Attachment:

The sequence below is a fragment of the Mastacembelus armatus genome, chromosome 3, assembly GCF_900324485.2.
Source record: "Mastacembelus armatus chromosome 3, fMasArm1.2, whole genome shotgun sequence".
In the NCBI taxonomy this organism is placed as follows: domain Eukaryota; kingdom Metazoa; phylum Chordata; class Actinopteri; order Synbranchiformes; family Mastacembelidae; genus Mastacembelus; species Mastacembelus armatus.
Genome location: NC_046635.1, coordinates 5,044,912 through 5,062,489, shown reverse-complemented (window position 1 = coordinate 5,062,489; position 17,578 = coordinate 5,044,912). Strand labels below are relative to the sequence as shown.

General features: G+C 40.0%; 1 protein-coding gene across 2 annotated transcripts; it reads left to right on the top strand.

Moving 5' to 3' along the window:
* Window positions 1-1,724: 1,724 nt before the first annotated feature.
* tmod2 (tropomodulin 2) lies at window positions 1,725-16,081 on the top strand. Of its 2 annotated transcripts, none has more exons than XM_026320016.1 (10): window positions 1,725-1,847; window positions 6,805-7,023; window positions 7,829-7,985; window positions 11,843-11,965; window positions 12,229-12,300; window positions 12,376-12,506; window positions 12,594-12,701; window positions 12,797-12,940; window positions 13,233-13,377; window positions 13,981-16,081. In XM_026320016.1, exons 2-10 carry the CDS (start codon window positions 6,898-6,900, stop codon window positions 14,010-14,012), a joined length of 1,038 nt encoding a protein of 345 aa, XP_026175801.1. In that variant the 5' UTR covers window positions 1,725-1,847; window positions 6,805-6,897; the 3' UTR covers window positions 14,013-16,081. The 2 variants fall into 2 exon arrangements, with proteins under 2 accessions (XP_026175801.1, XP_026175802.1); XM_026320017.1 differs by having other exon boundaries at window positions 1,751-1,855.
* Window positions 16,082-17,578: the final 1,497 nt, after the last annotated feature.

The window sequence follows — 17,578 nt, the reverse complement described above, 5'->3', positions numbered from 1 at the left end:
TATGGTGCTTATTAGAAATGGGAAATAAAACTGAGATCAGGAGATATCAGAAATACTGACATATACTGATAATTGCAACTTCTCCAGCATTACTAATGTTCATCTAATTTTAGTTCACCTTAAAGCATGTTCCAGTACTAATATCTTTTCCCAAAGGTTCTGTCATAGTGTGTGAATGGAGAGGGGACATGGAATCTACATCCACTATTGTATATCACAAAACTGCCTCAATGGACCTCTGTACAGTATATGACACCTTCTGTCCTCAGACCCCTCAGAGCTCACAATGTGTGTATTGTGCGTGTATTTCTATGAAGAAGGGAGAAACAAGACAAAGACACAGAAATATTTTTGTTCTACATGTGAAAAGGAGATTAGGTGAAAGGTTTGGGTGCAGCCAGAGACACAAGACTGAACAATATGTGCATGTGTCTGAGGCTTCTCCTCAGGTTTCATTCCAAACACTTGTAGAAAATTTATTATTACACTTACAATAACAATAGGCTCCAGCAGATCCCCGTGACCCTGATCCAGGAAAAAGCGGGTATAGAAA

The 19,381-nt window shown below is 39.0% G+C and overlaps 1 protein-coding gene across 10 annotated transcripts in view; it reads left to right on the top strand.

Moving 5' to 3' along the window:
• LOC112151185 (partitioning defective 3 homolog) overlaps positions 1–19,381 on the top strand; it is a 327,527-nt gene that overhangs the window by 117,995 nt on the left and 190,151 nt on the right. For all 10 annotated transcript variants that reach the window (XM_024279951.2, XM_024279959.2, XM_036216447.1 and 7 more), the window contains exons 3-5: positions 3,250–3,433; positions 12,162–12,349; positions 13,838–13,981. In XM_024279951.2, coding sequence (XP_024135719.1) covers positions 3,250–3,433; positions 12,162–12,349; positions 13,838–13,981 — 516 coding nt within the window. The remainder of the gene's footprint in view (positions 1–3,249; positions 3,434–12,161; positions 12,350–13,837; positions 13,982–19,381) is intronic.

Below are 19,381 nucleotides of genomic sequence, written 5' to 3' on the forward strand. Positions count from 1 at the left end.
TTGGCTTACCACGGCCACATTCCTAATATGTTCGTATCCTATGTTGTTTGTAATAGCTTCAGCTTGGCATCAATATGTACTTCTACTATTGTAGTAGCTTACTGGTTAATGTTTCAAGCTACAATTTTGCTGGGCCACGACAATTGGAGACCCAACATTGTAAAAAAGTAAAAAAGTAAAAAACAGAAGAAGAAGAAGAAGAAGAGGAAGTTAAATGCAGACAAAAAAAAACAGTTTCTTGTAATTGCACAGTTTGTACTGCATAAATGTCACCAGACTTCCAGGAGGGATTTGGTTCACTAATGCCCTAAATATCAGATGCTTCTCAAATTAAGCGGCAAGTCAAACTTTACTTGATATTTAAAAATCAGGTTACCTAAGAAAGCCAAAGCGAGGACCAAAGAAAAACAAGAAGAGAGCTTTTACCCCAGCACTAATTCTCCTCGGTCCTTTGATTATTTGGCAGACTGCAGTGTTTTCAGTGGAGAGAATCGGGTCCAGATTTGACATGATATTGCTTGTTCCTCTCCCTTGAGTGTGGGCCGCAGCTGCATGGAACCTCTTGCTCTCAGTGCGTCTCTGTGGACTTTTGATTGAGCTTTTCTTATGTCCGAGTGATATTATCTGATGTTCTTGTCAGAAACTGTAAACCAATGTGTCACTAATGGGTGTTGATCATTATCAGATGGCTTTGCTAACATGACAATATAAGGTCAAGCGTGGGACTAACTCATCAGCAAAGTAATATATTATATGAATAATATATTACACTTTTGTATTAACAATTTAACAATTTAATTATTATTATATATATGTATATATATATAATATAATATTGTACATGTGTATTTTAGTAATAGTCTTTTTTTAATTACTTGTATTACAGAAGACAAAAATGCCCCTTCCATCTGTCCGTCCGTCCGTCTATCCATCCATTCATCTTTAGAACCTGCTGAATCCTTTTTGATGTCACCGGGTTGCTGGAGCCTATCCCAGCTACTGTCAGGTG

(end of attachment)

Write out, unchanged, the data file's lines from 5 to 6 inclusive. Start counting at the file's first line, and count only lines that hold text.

General features: G+C 40.0%; 1 protein-coding gene across 2 annotated transcripts; it reads left to right on the top strand.

Moving 5' to 3' along the window: